The forgotten Benbulben Barite Mines – Ireland

In a beautiful and remote area of Ireland are the remains of Benbulben Barite Mine. The once industrious mine was used to unearth barite ore, a naturally occurring mineral used in cement as an aggregate, or ground down and used as a filler or extender. It’s an agent in the sugar refining process, a white pigment in paint and paper, and used as a weighting agent in oil and gas exploration mining, among many other industrial-type things. Due its chemical stability it can be used to give added value to…

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Pozzo del Diavolo: was this cave created by Hercules’s wrath, the devil, or volcanic activity?

We are in Italy, in Lazio region, above Vico Lake in the beautiful beech forest of Monte Venere, part of the UNESCO’s Primeval Beech Forests of Europe transnational network of protected sites. At 507 meters above sea level, Lake Vico is the highest volcanic lake in Italy and the beech forest of Monte Venere is among the lowest in the country (most beech forests are located above 900 meters). Thanks to its peculiar natural characteristics, the lake offers a rich variety of plant species and different environments, allowing the life…

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Dinosaur footprints at the Isle of Skye – Scotland

We are in the Isle of Skye, Scotland. Here there are lot of icons of the past, as ruined castles that are hundreds of years old stand atop an unusual topography shaped by glaciers during the last Ice Age, or the pictoresque Old Man of Storr, said to be the gravesite of an ancient giant. The island, famous for its dramatic landscapes, was recently voted the most desirable place in Britain to live. But the land holds traces of an even more ancient past as well. It seems that dinosaurs…

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Fingal’s Cave, the “Cave of Melody” in Scotland

Usually you not hear, in the same sentence, names like Queen Victoria, Matthew Barney, Jules Verne, and Pink Floyd but, strangely enough, there is a place that they all share. We are on the uninhabited island of Staffa, in the Inner Hebrides of Scotland. Known as Fingal’s Cave, it bears a history and geology unlike any other cave in the world. At 22 meters tall and 82 meters deep, what makes this sea cave so visually astoundingly is the hexagonal columns of basalt, shaped in neat six-sided pillars that make…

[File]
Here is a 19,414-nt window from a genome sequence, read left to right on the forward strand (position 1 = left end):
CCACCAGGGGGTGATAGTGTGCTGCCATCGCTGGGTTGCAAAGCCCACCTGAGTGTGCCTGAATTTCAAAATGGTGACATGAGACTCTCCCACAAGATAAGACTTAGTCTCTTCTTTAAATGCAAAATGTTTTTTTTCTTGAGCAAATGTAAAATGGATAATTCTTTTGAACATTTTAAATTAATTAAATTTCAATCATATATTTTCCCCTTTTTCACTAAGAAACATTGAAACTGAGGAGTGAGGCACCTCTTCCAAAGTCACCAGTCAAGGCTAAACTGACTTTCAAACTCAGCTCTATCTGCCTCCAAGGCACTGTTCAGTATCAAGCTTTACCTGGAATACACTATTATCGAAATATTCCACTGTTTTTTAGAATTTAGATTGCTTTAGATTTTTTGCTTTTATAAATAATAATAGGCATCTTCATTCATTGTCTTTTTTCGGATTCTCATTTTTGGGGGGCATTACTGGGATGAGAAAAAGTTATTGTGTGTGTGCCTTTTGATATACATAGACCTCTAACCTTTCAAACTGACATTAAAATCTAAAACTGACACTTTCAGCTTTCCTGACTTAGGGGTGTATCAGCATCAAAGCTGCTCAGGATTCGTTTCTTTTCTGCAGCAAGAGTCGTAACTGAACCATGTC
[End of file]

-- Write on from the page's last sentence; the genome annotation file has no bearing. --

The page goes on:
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The spectacular Neskowin Ghost Forest in Oregon

In the small coastal town of Neskowin in Tillamook County in Oregon, somewhere between Lincoln City and Pacific City lie the remains of an ancient forest, rising out of the sand and seawater. Dubbed the Neskowin Ghost Forest, they are an eerily beautiful memory of the towering Sitka spruce trees that stood here for some two millennia. For nearly 300 years the “phantom forest” strains remained hidden under the sand, resting until they were uncovered during the winter of 1997-1998, when the coast of Oregon was pummeled by powerful storms…

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St. Jacob’s Well – Kansas, between sightless fish and a ghostly cowboy~

St. Jacob’s Well is a water-filled sinkhole in the Big Basin Prairie Reserve just south of Minneola, Kansas. The Big Basin Prairie Preserve is 1,818 acres of native mixed grass prairie managed by the Kansas Department of Wildlife and Parks. According to the legend, St.Jacob’s well it has never been empty, not even in the driest seasons. But that’s just one of the many popular stories about this mysterious body of water. One local story, that has been whispered through the century, is that the well is actually bottomless, or…

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Adam’s bridge: the island chain in Sri Lanka created by a god with an army of monkeys.

We are in Sri Lanka. This island nation is separated from southeastern India by the Palk Strait, a 40-mile-wide stretch of sea named for Robert Palk, a governor of Madras in British India. Yes. Sri Lanka is an island, or at least that’s what they want you to think. The 18-mile gap (about 29 kilometers) between it and India is filled with shoals and sandbanks, that religious tradition holds are the remains of a bridge built by Rama, an avatar of Vishnu, the same character who ordered to build a…

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A new lava island was born to Hawaii, but only for a few days.

Hawaii’s ongoing eruption created new land, but only for a few days… Last week, a small new island was born. Yes, a real island, surrounded by water and smaller than a continent, and emerged just a few meters off the coast of Hawaii’s Big Island, formed by the lava that’s been flowing from Kīlauea since May. All beautiful, but a few days later, the small island had already transformed, and on Monday, July 16, it had become an isthmus. The island formed near the northern end of the area where…

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